Tejada Doesn’t Want to Play Third

Times Staff Writer

The Angels’ efforts to acquire slugger Miguel Tejada hit a major snag Saturday when the Baltimore shortstop said he had no desire to move to third base, the position the Angels planned to move Tejada to if they could complete a deal with the Orioles.

Sources also said the Angels’ offer of pitcher Ervin Santana and triple-A shortstop Erick Aybar wouldn’t be enough to land Tejada. In addition to Santana, Baltimore has asked for one of the organization’s top position-playing prospects, second baseman Howie Kendrick or shortstop Brandon Wood.

But Kendrick, who is batting .471 (16 for 34) with five doubles and 10 runs batted in for the Angels in his last eight games, is virtually untouchable, and the Angels have balked at trading Wood, who is batting .277 with 22 homers and 69 RBIs in 103 games at double-A Arkansas.

As of Saturday, the Orioles had not asked Tejada if he’d be willing to move to third. While the 30-year-old might be open to a switch later in his career, he has no interest now.


“I don’t want to go anywhere to play third base,” Tejada told reporters from the Baltimore Sun and Washington Post. “Shortstop is the position I’ve always played. I don’t want to say, ‘Yeah, I’ll play third base.’ That’s not an easy position. I don’t want to disappoint myself or anybody else.”

Speaking about the transition from shortstop to third, Angels Manager Mike Scioscia said Tejada “is very athletic ... but the first thing is, a player’s heart has to be in it.”

Tejada’s isn’t.

“If I need to make a move, I’ll make it, but I don’t think right now,” Tejada said. “I feel I can still play short.”


The Angels, who lost out on Milwaukee left fielder Carlos Lee and Cleveland first baseman Ben Broussard, are also pursuing Washington slugger Alfonso Soriano and several corner infielders.

Because of Bartolo Colon’s triceps tendinitis and Kelvim Escobar’s balky elbow, General Manager Bill Stoneman probably would need to make a parallel move to acquire a pitcher, possibly Philadelphia’s Jon Lieber or Cory Lidle, if he uses Santana in a deal for a hitter.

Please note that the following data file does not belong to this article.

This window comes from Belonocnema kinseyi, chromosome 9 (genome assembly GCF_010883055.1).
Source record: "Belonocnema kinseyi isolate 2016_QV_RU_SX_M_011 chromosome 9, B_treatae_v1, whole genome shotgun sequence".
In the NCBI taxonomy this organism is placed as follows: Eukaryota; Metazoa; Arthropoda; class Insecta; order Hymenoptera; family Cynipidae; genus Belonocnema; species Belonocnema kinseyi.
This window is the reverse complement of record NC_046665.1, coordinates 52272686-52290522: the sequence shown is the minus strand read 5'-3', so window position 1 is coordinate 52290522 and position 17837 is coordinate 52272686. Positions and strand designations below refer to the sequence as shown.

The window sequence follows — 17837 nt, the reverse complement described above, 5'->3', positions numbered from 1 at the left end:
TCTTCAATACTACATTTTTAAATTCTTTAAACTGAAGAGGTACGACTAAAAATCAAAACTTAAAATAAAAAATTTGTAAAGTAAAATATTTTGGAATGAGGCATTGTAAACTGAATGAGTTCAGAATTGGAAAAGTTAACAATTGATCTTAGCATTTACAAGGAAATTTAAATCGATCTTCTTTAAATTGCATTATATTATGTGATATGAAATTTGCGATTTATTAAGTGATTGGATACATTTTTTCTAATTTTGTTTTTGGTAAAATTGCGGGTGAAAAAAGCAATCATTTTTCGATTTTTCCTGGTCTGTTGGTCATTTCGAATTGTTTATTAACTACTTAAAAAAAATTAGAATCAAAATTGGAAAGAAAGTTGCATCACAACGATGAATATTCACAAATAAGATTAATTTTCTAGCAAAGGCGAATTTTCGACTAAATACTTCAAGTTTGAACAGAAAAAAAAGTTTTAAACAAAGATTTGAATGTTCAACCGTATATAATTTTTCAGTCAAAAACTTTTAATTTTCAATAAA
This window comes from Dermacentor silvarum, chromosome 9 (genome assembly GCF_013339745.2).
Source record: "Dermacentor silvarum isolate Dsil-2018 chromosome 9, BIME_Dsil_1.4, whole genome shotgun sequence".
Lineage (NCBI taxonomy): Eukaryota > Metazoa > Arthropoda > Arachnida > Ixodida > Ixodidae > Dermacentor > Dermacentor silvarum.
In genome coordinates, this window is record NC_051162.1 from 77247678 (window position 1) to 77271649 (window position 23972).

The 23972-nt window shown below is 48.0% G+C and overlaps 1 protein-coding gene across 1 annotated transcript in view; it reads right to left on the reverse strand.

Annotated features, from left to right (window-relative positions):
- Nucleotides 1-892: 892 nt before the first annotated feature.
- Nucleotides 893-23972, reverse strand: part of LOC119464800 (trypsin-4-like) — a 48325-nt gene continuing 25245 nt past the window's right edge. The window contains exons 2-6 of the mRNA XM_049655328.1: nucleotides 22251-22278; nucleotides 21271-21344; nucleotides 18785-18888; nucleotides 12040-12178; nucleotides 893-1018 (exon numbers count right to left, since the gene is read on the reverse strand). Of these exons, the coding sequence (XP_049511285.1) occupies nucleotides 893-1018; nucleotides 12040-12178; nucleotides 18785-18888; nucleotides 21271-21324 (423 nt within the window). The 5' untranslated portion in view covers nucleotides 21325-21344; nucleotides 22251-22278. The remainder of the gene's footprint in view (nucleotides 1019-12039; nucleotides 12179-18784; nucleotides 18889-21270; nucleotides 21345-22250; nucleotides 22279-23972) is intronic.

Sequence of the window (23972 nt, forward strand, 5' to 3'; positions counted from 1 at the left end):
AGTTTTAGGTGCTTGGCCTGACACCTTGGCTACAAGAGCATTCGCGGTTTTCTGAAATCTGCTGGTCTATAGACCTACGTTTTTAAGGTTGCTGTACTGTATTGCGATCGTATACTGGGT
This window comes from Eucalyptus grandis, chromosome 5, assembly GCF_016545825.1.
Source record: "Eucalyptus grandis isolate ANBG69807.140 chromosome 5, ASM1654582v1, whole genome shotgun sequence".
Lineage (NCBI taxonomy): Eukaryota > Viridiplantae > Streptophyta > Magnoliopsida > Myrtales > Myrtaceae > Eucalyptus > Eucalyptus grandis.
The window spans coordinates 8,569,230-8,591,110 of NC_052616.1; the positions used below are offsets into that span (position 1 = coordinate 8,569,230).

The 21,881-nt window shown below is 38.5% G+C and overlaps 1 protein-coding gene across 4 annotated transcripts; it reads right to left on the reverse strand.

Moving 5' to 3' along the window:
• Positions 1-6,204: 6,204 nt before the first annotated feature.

“We have a number of very competitive, aggressive offers out there that involve players who would help the clubs we’re talking to,” Stoneman said. “I’m optimistic. Certainly, something could happen.”

The Angels aren’t getting their hopes up. In six years as a GM, Stoneman has not made a major move before the July 31 trade deadline.


“If history holds true, knowing Stoneman’s track record, nothing is going to happen,” reliever Brendan Donnelly said. “A rumor is a rumor until it becomes fact.”

With Monday’s deadline nearing, Stoneman intimated that talks had reached the final-offer stage, so it’s doubtful the Angels would sweeten their deal to the Orioles.

“Most of us who are buyers are waiting now,” Stoneman said. “If you don’t have your best foot forward by now, not a whole lot is going to change in a day or two.”

Santana seemed unfazed by the speculation. “I don’t care about a trade; I don’t think about it,” he said. “I’m just getting ready for Monday’s game.”



After striking out on six pitches in two at-bats Saturday, Angels slugger Vladimir Guerrero, who started at designated hitter, was removed from the game because of fatigue. “He just was sick,” Scioscia said. “He didn’t feel great coming in and thought he could DH. He was just zapped.” ... Chone Figgins had 11 putouts in center field, the most in a single game since Ken Griffey Jr. had 11 for Seattle on June 12, 1996, at Minnesota. The major league record is 12, done 11 times.